A good IEM system for clubs and medium sized venues

Discussion in 'Live Sound [BG]' started by JGbassman, May 6, 2018.

  1. As the title says, I’m looking for a current batch of IEM wireless systems that will work from small dive bars to medium sized venues (2k peeps) which is the extremes of the places I play these days.

    I have a nice set of 6 driver custom molded 1964 ears that I used when touring, I’m looking at the actual systems.

    I don’t need top of the line, but something with rechargeable batteries is a must. I won’t go through the buying batteries for every weekend gig again.

    I’ve looked hard at the Shure PSM 900 which seems to be a nice compromise between cost and performance. I looked at the psm300 system, but I didn’t see a rechargeable body pack option.

    I know there had been a lot of new technology and issues with frequencies in the last few years, anything I should know about, or am I on the right track with the psm 900 system? 1500 is about all I want to spend.

  2. Interesting. Either I'm dead on with my research and the shure is the best system on the market for my needs, or no one runs wireless in ears here.....

    Either way, I figured someone would have a comment regarding the new systems out these days.

    I did run a sennheiser system when I was touring, I'm not sure of the model, but the thing had quite a few drops and it ate a set of AA batteries every six hours of use. That turned me a bit off from their stuff regarding wireless in ear systems.

    Shure must still be the best system out there. I use a wireless vocal and guitar system and couldn't be happier with them.
  3. SubNoizeRat3691

    SubNoizeRat3691 Lovin' the lows

    Feb 1, 2010
    Davenport, IA
    The Shure PSM300RA system has a metal receiver that works with the rechargable system the 900 uses.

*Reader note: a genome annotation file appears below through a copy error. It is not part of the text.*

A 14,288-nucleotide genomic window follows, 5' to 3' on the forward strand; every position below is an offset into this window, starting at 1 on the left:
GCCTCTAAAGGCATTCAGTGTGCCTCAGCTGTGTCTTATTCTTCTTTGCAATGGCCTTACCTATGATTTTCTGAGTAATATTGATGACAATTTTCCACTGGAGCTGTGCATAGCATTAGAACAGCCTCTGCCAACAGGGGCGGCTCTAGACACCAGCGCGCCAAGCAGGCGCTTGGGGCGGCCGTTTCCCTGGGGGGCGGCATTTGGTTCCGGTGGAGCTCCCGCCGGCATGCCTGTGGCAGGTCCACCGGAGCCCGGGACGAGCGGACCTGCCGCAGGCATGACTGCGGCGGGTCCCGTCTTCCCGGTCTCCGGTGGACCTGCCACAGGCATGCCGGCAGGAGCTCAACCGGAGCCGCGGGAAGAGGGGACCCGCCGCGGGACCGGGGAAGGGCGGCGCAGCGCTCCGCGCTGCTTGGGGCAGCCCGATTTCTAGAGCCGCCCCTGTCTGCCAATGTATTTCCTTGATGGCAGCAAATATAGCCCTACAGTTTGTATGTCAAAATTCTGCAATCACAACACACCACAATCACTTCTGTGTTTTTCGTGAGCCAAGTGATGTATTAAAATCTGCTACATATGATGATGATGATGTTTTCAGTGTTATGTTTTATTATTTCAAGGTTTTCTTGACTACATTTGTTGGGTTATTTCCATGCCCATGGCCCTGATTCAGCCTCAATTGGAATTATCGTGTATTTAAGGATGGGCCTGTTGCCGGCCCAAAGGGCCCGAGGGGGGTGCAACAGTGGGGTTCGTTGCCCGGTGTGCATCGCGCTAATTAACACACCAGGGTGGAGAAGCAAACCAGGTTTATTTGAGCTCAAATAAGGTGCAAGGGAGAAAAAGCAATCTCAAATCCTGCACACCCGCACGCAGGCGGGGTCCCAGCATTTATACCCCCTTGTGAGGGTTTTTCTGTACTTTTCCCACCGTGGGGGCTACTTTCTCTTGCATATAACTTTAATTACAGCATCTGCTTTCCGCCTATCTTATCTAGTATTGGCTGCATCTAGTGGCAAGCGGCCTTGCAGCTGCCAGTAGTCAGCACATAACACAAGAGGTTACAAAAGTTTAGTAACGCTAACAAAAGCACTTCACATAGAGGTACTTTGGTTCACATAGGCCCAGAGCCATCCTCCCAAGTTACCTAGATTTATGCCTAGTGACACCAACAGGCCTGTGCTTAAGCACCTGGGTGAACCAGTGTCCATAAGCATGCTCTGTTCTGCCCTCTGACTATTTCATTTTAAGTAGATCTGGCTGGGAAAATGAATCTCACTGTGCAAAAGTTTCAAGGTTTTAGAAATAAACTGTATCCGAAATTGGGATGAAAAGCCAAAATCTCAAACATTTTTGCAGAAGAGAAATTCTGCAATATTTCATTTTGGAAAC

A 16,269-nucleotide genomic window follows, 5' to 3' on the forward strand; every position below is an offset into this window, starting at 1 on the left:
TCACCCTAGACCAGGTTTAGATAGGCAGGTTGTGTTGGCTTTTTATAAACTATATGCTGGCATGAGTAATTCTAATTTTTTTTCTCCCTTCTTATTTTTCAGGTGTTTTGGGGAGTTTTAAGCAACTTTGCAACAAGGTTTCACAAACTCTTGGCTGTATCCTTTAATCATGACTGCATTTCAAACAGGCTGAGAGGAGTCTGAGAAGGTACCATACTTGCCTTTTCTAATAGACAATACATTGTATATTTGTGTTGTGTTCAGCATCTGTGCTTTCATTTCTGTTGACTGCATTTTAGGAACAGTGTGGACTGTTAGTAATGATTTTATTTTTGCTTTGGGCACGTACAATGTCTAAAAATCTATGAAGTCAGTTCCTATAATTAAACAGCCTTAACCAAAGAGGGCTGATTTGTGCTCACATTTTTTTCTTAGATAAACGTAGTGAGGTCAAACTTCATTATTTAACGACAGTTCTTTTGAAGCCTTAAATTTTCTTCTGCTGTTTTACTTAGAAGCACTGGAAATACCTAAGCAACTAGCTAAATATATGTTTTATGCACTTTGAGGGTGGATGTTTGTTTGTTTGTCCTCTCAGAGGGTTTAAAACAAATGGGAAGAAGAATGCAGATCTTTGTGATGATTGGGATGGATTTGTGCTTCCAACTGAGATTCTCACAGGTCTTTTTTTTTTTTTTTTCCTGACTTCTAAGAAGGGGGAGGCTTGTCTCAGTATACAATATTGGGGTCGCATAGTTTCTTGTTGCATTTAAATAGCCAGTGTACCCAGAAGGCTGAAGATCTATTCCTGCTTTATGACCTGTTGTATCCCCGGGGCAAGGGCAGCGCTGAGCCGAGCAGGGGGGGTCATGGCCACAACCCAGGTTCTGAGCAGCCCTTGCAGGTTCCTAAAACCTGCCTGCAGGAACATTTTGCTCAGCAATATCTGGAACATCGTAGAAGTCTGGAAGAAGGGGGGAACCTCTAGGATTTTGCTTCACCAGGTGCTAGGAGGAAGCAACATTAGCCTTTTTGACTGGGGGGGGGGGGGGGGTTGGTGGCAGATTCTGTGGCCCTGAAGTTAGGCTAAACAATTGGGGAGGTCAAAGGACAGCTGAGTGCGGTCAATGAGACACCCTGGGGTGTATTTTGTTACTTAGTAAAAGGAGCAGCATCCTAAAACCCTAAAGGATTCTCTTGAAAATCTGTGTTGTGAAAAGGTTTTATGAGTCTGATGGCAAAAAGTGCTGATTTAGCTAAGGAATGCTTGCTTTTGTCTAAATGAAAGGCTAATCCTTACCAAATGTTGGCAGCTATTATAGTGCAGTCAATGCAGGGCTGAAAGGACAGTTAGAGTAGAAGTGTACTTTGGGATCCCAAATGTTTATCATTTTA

It's $100 more at Sweetwater and such.
    Shure P3TRA215CL Wireless In-ear Monitor System - G20 Band

    It's the RA designation that tells them apart I believe (the pack is aluminum instead of plastic?).

    Good luck
    JGbassman likes this.
  4. SubNoizeRat3691

    SubNoizeRat3691 Lovin' the lows

    Feb 1, 2010
    Davenport, IA
    Fwiw my band uses 3 PSM300s, everyone loves them.
    JGbassman likes this.
  5. I also have the psm300 with rechargeable battery setup. It works really well and I can get 7 or 8 hours of gig time from a charge.
    JGbassman likes this.
  6. The new sennheiser g4 iem system gets my vote but if you are on a budget get the psm300 as its in my opinion the most affordable usable system with good sound quality.
    JGbassman likes this.
  7. bucephylus

    bucephylus Supporting Member

    Aug 18, 2002
    Central Ohio
    I’ve been using the Audio Technica M2 for more than a year. It has been flawless. I use 8 Duracell rechargeable batteries, rotating two at a time after each gig or rehearsal. So far, I have no reason to look at anything else.
    Last edited: May 8, 2018
    JGbassman likes this.
  8. s0c9

    s0c9 Supporting Member

    Jan 9, 2014
    1964 Audio artist, Fractal Audio Beta Tester
    Been using the Senn G3 IEM for a couple of year.. works great with my 1964 A8's.... :)

    Note that these devices are NOT 2.4 or 5G ranges. They are in the 400-614MHz (UHF) range and SHARE the spectrum with local TV stations. So, whatever vendor you decide:
    IMPORTANT: make sure that you buy the appropriate "band" for your area.
    If you pick the WRONG band, you'll get massive interference from local TV transmitters, with hiss, dropouts and you may even pick up local TV broadcast audio. Then.. you'll end up blaming the wireless system. :)
    For example in the zip codes I checked for Senn - the "G" band was best. So my G3 IEM is "G" band.
    It's a flip top battery compartment, and uses rechargeable (2800 mAH) AA batts.

    Here's links to both the Shure and Senn "checker".. Enter product and zip and it will tell you the best for your area (A, B, G, H, J, .. etc.)
    SHURE: Wireless Frequency Finder | Shure Americas
    Senn: Sennheiser - Headphones & Headsets - Microphones - Business Communications
    Last edited: May 7, 2018
    JGbassman and musicman7722 like this.
  9. Thanks for the replies. I didn’t know the 300 series could be found with a rechargeable battery system. It hit all the needs I had for a system, so I will definitely be checking it out.
    Ethereal Thorn likes this.
  10. Barisaxman

    Barisaxman Gold Supporting Member

    Aug 17, 2005
    Omaha, NE
    Any of those listed will be just fine. I use Sennheiser EW300 G3. Yes, it's standard batteries...but I can buy a 48pk of batteries for 12 buck that will last me an entire year of gigging steadily, and I don't have to remember to charge anything. IMO the rechargeable battery idea is kind of a double-edged sword.
  11. Thanks for the reply, I’m not interested in using conventional batteries but if the 300 can use rechargeable ones I’m sold